bad album by any means it is simply
cluttered by Alpert's idea of the sound that
will sell records for Gato. Gato himself still
wails as usual. He remains one of the most
original and inventive musicians in jazz
today. Those of us who respect his music
greatly can only hope that he will reject
Alpert's commercial "carrot on a stick."
Records provided courtesy of The
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Chapel Hill Alderman
students should actively participate in town government.
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Wavelength is featured tonight at 8 p.m.
of avant-garde cinema sponsored by the
The Gallery Theatre of The Art School
announces auditions for The Tooth of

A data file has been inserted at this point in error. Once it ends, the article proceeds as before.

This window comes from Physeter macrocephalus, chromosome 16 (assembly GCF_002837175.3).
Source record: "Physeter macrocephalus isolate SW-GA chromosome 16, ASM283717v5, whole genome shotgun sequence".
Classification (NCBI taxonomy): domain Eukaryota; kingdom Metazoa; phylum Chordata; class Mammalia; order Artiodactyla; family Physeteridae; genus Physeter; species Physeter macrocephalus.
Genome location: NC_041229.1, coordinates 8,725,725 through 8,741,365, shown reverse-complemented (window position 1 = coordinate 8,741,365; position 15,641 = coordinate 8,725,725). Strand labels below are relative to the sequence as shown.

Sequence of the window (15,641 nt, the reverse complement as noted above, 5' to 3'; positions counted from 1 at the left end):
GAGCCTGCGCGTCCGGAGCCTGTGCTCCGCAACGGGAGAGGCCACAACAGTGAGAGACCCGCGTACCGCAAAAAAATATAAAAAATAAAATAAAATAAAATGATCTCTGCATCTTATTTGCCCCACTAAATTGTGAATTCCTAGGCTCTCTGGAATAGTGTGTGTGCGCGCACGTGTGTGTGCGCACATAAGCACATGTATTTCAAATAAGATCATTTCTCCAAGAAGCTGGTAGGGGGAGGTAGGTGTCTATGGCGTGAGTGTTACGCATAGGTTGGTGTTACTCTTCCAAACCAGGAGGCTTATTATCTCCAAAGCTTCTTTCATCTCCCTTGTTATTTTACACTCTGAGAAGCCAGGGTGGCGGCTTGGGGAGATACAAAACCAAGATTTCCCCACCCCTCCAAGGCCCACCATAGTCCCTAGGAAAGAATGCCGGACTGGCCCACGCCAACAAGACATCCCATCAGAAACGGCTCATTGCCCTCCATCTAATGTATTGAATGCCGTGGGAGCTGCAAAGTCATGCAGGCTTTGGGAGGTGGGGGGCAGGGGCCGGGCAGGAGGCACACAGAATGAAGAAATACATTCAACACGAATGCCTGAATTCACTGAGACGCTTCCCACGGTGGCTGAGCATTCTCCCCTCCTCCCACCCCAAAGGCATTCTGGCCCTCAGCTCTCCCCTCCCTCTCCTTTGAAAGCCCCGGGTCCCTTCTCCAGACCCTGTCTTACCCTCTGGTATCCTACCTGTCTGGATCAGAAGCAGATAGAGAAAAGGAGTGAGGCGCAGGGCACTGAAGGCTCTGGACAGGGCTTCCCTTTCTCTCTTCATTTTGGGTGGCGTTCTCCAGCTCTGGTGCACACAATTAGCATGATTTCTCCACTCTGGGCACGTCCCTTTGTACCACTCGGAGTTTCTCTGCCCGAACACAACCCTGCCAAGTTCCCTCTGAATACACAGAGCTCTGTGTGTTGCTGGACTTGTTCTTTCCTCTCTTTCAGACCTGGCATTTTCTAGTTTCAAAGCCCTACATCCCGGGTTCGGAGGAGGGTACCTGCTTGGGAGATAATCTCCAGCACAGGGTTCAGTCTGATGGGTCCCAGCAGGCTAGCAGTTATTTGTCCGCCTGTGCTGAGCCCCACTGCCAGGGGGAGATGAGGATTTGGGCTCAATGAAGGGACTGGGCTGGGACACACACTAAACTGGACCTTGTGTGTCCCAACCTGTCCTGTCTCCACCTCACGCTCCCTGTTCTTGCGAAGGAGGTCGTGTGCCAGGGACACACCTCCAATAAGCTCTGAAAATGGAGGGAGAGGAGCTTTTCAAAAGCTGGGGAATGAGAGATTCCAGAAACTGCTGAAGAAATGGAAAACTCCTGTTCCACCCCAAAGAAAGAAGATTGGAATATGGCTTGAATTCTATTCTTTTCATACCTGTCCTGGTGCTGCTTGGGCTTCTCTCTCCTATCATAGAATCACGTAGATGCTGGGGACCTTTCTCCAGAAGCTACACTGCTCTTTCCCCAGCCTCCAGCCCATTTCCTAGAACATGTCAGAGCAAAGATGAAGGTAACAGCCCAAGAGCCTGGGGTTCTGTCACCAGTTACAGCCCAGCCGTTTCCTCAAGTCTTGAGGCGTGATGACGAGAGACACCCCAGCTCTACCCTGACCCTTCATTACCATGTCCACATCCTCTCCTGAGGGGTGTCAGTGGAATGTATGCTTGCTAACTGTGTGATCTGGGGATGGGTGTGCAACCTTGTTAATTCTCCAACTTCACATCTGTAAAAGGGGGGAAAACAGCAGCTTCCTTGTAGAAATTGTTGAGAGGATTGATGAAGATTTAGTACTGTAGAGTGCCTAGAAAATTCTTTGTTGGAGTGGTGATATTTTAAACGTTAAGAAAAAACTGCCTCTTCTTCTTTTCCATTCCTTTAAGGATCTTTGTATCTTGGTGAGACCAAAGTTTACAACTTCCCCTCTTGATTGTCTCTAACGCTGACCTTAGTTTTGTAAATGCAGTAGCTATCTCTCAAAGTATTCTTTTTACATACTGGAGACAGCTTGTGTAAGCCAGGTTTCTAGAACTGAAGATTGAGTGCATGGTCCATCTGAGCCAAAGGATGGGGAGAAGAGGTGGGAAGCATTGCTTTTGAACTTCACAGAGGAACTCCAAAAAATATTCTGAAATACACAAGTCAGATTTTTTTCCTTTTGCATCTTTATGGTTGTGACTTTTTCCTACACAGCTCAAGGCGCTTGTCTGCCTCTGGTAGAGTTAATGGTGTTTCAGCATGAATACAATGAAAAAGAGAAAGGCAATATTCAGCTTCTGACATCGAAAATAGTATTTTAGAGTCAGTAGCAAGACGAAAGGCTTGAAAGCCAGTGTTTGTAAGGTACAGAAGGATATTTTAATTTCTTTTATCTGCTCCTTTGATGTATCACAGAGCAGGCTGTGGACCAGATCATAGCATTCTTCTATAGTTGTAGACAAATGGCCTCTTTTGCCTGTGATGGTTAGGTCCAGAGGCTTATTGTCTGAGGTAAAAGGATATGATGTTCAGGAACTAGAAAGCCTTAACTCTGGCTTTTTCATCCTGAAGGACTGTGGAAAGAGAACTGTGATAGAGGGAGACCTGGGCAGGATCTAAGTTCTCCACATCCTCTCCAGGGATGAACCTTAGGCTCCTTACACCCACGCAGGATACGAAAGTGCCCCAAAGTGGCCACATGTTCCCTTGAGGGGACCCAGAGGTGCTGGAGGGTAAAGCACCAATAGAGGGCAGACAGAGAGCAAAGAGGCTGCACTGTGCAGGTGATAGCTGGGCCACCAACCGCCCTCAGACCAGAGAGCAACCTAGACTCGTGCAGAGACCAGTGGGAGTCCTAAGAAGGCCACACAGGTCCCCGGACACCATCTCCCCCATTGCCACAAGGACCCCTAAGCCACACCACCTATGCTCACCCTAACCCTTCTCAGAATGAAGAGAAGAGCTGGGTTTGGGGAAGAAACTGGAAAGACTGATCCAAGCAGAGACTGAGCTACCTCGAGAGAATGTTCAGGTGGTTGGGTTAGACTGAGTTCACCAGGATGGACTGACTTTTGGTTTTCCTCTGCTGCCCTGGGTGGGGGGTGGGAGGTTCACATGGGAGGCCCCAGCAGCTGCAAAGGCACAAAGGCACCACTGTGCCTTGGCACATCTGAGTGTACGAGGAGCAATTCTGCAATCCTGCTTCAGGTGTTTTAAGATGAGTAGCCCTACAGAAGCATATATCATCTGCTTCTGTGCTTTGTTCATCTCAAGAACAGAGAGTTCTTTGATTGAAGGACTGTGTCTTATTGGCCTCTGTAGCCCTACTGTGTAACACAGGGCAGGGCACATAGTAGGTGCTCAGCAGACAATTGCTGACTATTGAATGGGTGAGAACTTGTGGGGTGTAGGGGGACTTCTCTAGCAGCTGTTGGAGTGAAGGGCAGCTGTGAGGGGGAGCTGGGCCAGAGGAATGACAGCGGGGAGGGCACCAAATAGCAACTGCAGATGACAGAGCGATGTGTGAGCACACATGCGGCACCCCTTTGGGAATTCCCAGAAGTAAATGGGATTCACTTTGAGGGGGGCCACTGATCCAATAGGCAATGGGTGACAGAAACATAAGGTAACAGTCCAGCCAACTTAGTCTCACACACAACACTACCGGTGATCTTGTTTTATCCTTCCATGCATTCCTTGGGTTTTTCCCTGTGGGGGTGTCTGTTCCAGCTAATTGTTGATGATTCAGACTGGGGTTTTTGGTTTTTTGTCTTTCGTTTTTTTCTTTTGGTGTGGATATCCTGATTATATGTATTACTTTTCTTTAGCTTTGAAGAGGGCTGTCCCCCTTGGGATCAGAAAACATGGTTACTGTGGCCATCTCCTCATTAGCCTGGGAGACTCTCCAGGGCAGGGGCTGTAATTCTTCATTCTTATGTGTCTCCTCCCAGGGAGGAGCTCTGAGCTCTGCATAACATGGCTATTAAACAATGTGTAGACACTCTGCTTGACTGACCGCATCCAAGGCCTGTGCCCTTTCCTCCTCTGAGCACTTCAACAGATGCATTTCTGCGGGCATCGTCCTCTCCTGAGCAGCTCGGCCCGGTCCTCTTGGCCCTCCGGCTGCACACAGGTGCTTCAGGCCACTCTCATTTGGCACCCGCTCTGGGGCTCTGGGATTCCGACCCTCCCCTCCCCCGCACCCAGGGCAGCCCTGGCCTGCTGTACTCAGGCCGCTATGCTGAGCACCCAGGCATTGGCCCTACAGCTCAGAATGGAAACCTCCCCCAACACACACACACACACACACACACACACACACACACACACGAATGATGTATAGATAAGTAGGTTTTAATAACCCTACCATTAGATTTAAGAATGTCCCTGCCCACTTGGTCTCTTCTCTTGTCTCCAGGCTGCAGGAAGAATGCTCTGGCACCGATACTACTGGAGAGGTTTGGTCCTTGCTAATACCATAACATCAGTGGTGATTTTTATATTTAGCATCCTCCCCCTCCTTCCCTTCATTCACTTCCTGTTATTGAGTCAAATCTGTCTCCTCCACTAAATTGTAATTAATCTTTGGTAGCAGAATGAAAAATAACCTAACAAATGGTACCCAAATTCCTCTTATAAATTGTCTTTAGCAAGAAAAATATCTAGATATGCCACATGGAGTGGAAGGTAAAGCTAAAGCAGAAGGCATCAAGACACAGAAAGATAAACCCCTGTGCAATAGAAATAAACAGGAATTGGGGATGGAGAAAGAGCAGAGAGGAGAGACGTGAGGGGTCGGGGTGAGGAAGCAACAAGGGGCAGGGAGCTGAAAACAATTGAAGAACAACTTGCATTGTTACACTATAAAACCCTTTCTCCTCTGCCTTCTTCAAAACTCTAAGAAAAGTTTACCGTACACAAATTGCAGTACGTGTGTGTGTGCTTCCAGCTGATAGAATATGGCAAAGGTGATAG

Crime, a rock and roll musical drama by
Sam Shepard. Auditions are open to the
community and anyone interested in
working on the production in any capacity is
encouraged to attend. The auditions will be
held tonight at 8 at The Art School, 150 E.
Main St., Carrboro. For more information
Carnival captures fancy of fairgoers
Continued from page 1
child. He agrees with a professor who
described his condition as "a throwback" to
primitive man. "He says I'm like the cave
men who did a lot of climbing around."
At "70 years young," he adds that with his
"natural ability" he is "able to do more things
now than when I was a kid, though not as
well." Melvin joined the carnival when he
was 20 years old and stars in IS to 20
continuous shows each day.
Other shows include an outdoor folk